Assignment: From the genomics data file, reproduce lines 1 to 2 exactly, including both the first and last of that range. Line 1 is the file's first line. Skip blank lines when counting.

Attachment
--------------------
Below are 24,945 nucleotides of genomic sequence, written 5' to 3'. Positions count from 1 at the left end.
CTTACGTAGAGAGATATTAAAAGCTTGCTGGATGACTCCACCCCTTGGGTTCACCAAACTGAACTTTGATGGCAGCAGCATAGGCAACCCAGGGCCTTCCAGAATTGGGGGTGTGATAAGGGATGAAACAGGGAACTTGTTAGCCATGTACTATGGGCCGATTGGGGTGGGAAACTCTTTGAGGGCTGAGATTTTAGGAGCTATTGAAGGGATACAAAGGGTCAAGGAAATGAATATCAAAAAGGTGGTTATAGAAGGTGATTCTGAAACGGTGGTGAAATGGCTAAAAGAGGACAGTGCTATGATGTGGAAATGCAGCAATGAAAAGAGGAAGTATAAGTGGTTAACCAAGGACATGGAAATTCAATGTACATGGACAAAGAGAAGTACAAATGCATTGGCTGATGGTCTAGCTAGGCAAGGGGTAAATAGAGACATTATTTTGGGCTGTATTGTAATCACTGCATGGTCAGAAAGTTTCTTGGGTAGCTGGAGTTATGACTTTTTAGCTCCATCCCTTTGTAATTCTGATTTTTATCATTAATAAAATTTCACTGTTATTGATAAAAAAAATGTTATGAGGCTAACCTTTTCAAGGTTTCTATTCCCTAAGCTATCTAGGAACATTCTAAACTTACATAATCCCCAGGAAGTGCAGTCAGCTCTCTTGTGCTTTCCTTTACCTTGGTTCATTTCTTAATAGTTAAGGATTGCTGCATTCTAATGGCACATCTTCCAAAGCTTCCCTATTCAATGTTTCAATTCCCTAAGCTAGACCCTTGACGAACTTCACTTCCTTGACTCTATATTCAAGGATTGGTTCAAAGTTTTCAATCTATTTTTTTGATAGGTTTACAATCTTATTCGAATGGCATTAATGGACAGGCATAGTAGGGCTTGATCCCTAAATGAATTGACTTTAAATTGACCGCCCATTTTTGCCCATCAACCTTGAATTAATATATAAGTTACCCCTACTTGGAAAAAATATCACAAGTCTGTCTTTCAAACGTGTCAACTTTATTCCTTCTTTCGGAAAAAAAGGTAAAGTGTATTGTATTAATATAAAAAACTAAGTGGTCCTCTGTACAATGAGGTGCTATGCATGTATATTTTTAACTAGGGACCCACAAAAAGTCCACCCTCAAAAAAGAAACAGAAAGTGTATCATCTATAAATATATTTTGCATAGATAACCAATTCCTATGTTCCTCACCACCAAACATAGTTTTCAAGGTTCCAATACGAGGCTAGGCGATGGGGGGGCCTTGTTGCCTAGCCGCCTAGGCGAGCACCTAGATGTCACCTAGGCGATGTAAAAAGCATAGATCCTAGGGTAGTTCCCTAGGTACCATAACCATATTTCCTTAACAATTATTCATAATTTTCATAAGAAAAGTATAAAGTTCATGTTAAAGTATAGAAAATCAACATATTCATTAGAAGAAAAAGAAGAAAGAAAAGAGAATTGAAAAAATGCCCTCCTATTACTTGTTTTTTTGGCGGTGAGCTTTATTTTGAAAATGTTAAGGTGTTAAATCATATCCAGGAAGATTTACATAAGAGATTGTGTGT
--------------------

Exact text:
Below are 24,945 nucleotides of genomic sequence, written 5' to 3'. Positions count from 1 at the left end.
CTTACGTAGAGAGATATTAAAAGCTTGCTGGATGACTCCACCCCTTGGGTTCACCAAACTGAACTTTGATGGCAGCAGCATAGGCAACCCAGGGCCTTCCAGAATTGGGGGTGTGATAAGGGATGAAACAGGGAACTTGTTAGCCATGTACTATGGGCCGATTGGGGTGGGAAACTCTTTGAGGGCTGAGATTTTAGGAGCTATTGAAGGGATACAAAGGGTCAAGGAAATGAATATCAAAAAGGTGGTTATAGAAGGTGATTCTGAAACGGTGGTGAAATGGCTAAAAGAGGACAGTGCTATGATGTGGAAATGCAGCAATGAAAAGAGGAAGTATAAGTGGTTAACCAAGGACATGGAAATTCAATGTACATGGACAAAGAGAAGTACAAATGCATTGGCTGATGGTCTAGCTAGGCAAGGGGTAAATAGAGACATTATTTTGGGCTGTATTGTAATCACTGCATGGTCAGAAAGTTTCTTGGGTAGCTGGAGTTATGACTTTTTAGCTCCATCCCTTTGTAATTCTGATTTTTATCATTAATAAAATTTCACTGTTATTGATAAAAAAAATGTTATGAGGCTAACCTTTTCAAGGTTTCTATTCCCTAAGCTATCTAGGAACATTCTAAACTTACATAATCCCCAGGAAGTGCAGTCAGCTCTCTTGTGCTTTCCTTTACCTTGGTTCATTTCTTAATAGTTAAGGATTGCTGCATTCTAATGGCACATCTTCCAAAGCTTCCCTATTCAATGTTTCAATTCCCTAAGCTAGACCCTTGACGAACTTCACTTCCTTGACTCTATATTCAAGGATTGGTTCAAAGTTTTCAATCTATTTTTTTGATAGGTTTACAATCTTATTCGAATGGCATTAATGGACAGGCATAGTAGGGCTTGATCCCTAAATGAATTGACTTTAAATTGACCGCCCATTTTTGCCCATCAACCTTGAATTAATATATAAGTTACCCCTACTTGGAAAAAATATCACAAGTCTGTCTTTCAAACGTGTCAACTTTATTCCTTCTTTCGGAAAAAAAGGTAAAGTGTATTGTATTAATATAAAAAACTAAGTGGTCCTCTGTACAATGAGGTGCTATGCATGTATATTTTTAACTAGGGACCCACAAAAAGTCCACCCTCAAAAAAGAAACAGAAAGTGTATCATCTATAAATATATTTTGCATAGATAACCAATTCCTATGTTCCTCACCACCAAACATAGTTTTCAAGGTTCCAATACGAGGCTAGGCGATGGGGGGGCCTTGTTGCCTAGCCGCCTAGGCGAGCACCTAGATGTCACCTAGGCGATGTAAAAAGCATAGATCCTAGGGTAGTTCCCTAGGTACCATAACCATATTTCCTTAACAATTATTCATAATTTTCATAAGAAAAGTATAAAGTTCATGTTAAAGTATAGAAAATCAACATATTCATTAGAAGAAAAAGAAGAAAGAAAAGAGAATTGAAAAAATGCCCTCCTATTACTTGTTTTTTTGGCGGTGAGCTTTATTTTGAAAATGTTAAGGTGTTAAATCATATCCAGGAAGATTTACATAAGAGATTGTGTGT